We start by make an incision in the cornea (the clear window right at the front of the eye). The eye is anaesthetised so you do not feel it. After that we inject some jelly-type substance into the eye to keep it filled up and allow us to see what we’re doing. The cataract is surrounded by a clear flexible shell called a capsule. It can be likened to a smartie with the lens being the chocolate inside and the crispy coating the flexible shell (clear of course). We create a circular opening in the front of this capsule and inject some water to free up the cataract.

We now utilise a probe called a phaco-emulsification probe. This instrument has a needle-like tip, which vibrates at an extremely high rate of speed producing high frequency sound waves.This ultrasonic vibration breaks the cataract into fine pieces, which are suctioned out of the eye through the probe. After all the cataract material is removed we are left with the clear bag. We use this clear bag to support the new synthetic lens we place into the eye. Because we utilise very small incisions and design them to be self sealing we do not usually require a stitch in the eye to seal it. Sometimes though the wound may not be completely water tight and a small stitch is needed to hold it closed until it heals.

Once we are happy that the lens is nicely in position and the wound is sound we inject an antibiotic and steroid combination. This last bit can sting a bit I’m afraid.

I cannot lie flat very easily - can I still have the operation?

Yes you can but it really depends upon how bad the problem is. We need to get you reasonably flat in order to fit you under the operating microscope. Usually the operation only lasts approximately 15 minutes so the great majority of people can manage it. Often we can try you and see how far you can lie down. We should be able to get you comfortable and get around any problem you have.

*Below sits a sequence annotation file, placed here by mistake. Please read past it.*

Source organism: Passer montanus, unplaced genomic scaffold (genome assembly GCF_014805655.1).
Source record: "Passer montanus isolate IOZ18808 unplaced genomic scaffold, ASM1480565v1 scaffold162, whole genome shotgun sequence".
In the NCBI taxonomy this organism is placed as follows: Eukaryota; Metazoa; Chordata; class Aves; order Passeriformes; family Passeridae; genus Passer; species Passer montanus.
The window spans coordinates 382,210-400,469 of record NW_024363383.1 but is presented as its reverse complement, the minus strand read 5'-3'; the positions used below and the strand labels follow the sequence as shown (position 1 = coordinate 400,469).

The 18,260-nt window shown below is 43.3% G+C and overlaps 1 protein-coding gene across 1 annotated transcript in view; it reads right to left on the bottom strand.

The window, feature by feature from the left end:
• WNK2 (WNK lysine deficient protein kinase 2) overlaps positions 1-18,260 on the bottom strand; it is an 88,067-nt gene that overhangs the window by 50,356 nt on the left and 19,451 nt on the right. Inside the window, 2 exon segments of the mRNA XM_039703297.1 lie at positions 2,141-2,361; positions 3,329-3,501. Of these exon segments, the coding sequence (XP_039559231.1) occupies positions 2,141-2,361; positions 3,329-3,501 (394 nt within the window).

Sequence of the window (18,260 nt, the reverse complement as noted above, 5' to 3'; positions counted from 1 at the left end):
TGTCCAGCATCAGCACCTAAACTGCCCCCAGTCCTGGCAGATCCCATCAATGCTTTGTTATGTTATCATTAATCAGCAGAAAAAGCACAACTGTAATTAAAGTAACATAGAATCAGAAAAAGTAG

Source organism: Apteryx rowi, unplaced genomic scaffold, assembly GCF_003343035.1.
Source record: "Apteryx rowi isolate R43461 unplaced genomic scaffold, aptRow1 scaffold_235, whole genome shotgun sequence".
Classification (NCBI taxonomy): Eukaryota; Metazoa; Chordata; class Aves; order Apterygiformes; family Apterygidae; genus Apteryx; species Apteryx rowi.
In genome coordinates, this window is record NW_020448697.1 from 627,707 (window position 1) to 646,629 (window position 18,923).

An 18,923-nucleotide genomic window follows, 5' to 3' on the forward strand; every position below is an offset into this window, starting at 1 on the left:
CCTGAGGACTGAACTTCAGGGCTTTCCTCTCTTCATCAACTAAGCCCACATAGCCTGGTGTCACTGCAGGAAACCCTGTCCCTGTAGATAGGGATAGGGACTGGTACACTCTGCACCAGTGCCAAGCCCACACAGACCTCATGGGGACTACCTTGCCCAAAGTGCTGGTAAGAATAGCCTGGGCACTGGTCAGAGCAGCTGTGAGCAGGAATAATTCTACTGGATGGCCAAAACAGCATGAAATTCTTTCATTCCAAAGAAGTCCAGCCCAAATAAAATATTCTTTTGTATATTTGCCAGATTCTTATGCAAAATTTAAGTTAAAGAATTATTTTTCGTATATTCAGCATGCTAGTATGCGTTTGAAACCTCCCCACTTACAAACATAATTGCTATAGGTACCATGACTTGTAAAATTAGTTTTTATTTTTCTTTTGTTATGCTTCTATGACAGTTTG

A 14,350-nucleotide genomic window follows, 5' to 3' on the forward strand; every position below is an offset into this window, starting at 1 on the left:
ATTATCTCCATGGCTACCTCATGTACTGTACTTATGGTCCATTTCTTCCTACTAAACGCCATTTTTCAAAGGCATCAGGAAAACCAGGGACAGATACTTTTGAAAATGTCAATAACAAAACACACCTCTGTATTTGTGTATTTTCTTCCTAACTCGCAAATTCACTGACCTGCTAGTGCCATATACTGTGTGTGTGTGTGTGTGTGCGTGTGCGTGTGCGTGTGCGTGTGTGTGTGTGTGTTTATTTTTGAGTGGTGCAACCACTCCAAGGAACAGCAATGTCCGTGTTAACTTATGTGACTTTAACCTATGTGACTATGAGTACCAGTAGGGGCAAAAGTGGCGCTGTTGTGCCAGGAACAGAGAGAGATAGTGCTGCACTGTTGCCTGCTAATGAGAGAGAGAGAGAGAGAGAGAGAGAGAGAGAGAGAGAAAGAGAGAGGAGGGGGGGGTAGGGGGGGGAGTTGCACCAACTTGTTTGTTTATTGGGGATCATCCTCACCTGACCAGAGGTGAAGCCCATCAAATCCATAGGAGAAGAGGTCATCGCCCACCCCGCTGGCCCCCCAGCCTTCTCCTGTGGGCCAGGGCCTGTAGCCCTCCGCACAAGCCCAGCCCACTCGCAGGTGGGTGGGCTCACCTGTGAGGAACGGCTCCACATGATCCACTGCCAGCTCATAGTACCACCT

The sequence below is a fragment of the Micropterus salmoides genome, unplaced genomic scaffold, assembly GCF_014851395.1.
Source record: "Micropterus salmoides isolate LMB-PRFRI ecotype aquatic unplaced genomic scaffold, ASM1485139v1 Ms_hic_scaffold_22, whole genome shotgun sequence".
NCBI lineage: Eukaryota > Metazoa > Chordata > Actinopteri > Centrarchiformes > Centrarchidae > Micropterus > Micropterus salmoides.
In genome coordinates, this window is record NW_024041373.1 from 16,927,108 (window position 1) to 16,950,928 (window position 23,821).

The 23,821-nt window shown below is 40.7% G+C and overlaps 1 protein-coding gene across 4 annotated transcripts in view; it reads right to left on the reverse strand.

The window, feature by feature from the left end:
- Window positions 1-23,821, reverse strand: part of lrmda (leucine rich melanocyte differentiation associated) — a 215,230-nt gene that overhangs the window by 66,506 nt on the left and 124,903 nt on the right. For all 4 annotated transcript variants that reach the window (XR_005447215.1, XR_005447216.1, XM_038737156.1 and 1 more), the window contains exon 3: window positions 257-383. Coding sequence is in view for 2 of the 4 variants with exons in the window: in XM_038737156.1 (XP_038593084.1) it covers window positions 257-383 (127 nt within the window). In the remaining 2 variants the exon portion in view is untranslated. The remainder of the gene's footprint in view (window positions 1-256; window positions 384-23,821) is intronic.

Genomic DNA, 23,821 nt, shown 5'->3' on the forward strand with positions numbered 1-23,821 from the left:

What can go wrong? What are the risks?

Cataract surgery is one of the most commonly performed types of surgery and it is one of the safest too. Unfortunately no form of surgery is completely risk free and when the risks involve your vision we have to take them very seriously indeed. Modern cataract surgery has advanced dramatically over the years and the odds are very high that you will sail through the procedure. Are you guaranteed a good result – definitely not – there are no guarantees but your ophthalmologist will do everything they can to ensure you are delighted with the result. You need to go into the whole procedure with open eyes however (excuse the pun!).

The most significant risks and complications are:

  • Infection:
    This is sadly one of the worst complications of cataract surgery. Thankfully it is exceedingly rare. Approximately 1 in 3000 to 1 in 5000 patients suffer with this problem. We do everything we possibly can to minimise the risk of this problem and we treat it aggresively if we suspect it is occurring.
  • Retinal Detachment:
    Patients who are very near-sighted are at most risk of this. If you develop this complication you may have to have another operation to repair it.
  • Raised pressure in the eye: